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Monday, July 19, 2004 - Page updated at 11:02 A.M.

Movie Review
"The Door in the Floor": Scenes from a sad marriage

By Misha Berson
Seattle Times theater critic

Kim Basinger and Jeff Bridges: troubled couple, great house.
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There are two reasons to see "The Door in the Floor," a languorous, fitfully compelling screen adaptation of the first chunk of John Irving's best-selling novel "A Widow for One Year."

The first reason: the accomplished performance by Jeff Bridges, one of our best under-sung actors, as successful children's author Ted Cole — a tricky role Bridges handles with shrewd complexity.

The second? Real-estate lust.

Anyone wondering why East Coasters are gaga for the Hamptons, on Long Island, will get a clue gazing at the casually upscale spread where the film is set. The spacious, shingled Dutch colonial home, with its sweeping lawns and ocean vistas, belongs to Ted, his wife, Marion (a wanly melancholic Kim Basinger), and their 4-year-old daughter, Ruth (Elle Fanning).

It's also a kind of shrine to the Coles' twin sons, a pair of golden boys whose accidental deaths in their teenage prime have haunted and paralyzed Marion for years, and made little Ruth pretty weird.

Irving's "A Widow for One Year" covers three significant acts in Ruth's life. But "The Door in the Floor" (scripted by the movie's director, Tod Williams) centers on Act 1, the breakup of the Coles' long marriage due to prolonged grief and guilt, Ted's chronic infidelities and Marion's affair with Eddie (Jon Foster), a teenager who spends a summer as Ted's so-called assistant.

Ted, who wrestles with his own fears and compulsions, is the most engaging character on hand — as well as the most potentially repellent.

Movie review

Showtimes and trailer

"The Door in the Floor," directed by Tod Williams from his own screenplay, based on a John Irving novel. With Jeff Bridges, Kim Basinger, Mimi Rogers, Jon Foster. 111 minutes. Rated R for strong sexuality, graphic images and language. Opens today at The Egyptian.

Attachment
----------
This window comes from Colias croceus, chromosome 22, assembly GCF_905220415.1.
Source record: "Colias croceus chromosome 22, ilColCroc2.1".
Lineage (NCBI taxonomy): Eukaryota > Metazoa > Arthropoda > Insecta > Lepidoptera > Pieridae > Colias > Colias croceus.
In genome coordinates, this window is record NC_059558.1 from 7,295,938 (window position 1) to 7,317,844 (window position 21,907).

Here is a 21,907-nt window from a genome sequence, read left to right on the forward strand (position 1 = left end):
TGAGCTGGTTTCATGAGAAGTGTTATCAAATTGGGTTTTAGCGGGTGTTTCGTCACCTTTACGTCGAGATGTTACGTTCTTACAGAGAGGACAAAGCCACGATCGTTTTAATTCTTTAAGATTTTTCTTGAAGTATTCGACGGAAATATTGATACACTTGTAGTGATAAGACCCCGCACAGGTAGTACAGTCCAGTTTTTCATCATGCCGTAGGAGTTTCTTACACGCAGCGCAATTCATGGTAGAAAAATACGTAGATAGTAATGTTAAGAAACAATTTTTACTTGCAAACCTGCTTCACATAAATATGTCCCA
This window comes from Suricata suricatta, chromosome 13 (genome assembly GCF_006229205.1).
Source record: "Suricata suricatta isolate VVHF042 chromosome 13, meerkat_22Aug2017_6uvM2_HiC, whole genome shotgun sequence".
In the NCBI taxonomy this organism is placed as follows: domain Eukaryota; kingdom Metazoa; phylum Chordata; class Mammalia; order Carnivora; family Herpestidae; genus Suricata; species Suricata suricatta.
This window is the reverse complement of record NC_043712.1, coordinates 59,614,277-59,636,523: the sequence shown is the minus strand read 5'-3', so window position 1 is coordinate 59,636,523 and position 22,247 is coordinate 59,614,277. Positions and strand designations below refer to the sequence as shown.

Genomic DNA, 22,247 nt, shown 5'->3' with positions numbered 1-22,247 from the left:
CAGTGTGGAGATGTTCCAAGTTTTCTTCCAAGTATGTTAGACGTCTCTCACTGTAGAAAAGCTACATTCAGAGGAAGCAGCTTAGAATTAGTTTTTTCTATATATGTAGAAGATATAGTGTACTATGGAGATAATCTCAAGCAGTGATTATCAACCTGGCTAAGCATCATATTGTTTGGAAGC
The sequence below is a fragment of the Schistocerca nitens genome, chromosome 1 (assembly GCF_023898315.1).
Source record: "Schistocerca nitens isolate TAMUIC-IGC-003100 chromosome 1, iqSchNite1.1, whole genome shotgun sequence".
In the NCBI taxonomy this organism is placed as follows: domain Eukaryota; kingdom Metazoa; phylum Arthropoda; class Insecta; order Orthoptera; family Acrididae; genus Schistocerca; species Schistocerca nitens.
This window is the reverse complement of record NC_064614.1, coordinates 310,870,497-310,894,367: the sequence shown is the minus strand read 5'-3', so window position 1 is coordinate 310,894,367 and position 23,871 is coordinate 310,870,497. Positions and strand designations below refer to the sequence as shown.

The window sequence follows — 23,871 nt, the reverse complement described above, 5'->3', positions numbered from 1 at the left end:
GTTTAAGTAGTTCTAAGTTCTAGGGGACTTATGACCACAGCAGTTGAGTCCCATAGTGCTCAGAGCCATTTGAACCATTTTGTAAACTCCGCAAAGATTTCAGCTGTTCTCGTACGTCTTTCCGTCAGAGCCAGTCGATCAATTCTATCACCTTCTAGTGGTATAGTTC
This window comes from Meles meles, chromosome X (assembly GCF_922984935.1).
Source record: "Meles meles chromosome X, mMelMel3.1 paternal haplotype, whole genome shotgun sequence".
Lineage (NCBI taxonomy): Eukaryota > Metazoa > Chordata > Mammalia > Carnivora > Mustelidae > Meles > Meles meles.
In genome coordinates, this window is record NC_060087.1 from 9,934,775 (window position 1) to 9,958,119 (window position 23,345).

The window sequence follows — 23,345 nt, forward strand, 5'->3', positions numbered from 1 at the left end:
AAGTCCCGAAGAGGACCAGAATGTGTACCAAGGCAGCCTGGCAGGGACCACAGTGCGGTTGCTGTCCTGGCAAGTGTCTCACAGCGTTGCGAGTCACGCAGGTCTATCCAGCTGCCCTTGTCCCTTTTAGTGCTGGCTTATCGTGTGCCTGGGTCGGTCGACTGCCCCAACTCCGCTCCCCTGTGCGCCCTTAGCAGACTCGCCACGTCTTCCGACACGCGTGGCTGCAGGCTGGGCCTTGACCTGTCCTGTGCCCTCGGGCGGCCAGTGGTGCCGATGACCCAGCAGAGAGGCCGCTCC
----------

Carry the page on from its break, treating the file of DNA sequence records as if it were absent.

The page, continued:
In Bridges' hands, he's a rumpled, bohemian charmer and genuinely loving father. His analyses of Eddie's writing attempts and Marion's chronic pain are spot-on, yet compassionate.

But Bridges doesn't shy away from Ted's manipulativeness and misogyny either. He's a rascal — with the older women he seduces and dumps (Mimi Rogers plays one of his scores), the young girls he flatters and woos and even with the initially naive Eddie.
"Door in the Floor" (the title comes from Ted's best-known book) gets a spark and a lift whenever Bridges is front and center. But Foster's awkward, recessive Eddie takes up at least as much screen time, and his rites of passage can be as electrifying as watching moss grow.

The coupling between Eddie and Basinger's somnambulant Marion transforms them, allegedly. But puppy love and depressive grief don't produce sexual sizzle — not here, at least.

The affair upsets the balance of power between the Coles. But it's hard to invest much in their marriage anyway. And flashbacks to their boys' fatal accident don't raise the stakes much.

"The Door in the Floor" has "prestige indie project" written all over it. And if Bridges wins acclaim, it will be well deserved.

But you have to wonder about a movie that leaves you with the wrong burning question. As in: if the Coles divorce, who gets dibs on their amazing Hamptons pad?

Misha Berson:

Copyright © 2004 The Seattle Times Company

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